The One who is the resurrection and the life has the key to unlock the grave, to unlock the power of death so that we have nothing to fear from death. Because for the Christian, it is a magnificent entrance to the supreme setting of human life. That's at the heart of the Christian faith. Without that, Christianity is simply empty moralism that is irrelevant to modern man. But as long as there is life and as long as there is death, there's no one more relevant than Christ who is the resurrection. We're not called to make Jesus relevant for a new generation.

As you heard R.C. Sproul just say, while death remains and our sin before a holy God, there is nothing more relevant than Jesus Christ. This message is from Dr. Sproul's series, Knowing Christ, The I Am Sayings of Jesus. And not only will this series help you better understand who Jesus said that he is and gain a deeper understanding of John's gospel, it will help you as you seek to speak about Jesus to those around you. So give your gift today at or by calling us at 800 435 4343.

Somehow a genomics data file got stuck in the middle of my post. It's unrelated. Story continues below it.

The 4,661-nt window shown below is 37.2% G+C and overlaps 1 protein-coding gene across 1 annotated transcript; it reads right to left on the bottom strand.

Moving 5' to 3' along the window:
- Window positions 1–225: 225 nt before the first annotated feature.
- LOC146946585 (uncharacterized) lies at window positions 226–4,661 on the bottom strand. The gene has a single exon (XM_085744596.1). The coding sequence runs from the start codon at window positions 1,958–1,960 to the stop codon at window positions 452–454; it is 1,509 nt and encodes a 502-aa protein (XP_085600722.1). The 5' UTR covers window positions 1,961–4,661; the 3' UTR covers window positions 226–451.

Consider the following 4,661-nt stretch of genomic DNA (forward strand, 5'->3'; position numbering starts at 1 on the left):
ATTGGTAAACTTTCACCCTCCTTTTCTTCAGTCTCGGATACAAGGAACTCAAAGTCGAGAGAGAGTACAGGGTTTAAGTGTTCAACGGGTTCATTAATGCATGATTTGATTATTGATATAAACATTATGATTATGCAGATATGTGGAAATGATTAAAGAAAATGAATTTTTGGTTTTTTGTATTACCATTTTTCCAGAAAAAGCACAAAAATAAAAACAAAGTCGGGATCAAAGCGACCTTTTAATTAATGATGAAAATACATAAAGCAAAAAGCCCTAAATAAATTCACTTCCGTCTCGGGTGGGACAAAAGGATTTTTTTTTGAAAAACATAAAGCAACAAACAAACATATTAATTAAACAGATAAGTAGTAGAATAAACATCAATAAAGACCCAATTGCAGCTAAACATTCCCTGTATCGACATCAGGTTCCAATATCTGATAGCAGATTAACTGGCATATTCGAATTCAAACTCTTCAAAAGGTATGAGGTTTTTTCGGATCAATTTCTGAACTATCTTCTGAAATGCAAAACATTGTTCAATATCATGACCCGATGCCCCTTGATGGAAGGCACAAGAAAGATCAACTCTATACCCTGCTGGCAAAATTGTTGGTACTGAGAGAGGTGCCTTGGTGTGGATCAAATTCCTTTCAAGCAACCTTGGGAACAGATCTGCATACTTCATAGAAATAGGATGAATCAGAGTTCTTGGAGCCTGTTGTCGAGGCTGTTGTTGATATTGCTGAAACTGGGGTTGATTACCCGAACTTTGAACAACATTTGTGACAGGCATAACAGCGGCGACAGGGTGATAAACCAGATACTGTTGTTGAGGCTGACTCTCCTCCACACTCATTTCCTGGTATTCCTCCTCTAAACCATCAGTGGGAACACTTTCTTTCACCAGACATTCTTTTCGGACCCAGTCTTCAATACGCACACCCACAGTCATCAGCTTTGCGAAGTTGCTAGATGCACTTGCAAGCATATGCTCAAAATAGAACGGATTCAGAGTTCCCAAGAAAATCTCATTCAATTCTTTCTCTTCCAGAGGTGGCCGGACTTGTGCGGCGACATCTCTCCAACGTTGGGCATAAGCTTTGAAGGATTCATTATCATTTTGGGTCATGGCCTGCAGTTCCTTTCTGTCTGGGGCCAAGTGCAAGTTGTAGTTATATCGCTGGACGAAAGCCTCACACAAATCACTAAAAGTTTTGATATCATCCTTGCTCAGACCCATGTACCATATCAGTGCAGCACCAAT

This series is eight messages long and we'll send you the DVD as well as give you digital access to the entire series and the digital study guide. So make your gift today at Jesus isn't one way among many to heaven. No, he declared that I am the way, the truth and the life. That's tomorrow's I Am Saying, so join us then here on Renewing Your Mind.
Whisper: medium.en / 2023-05-30 02:40:59 / 2023-05-30 02:49:29 / 9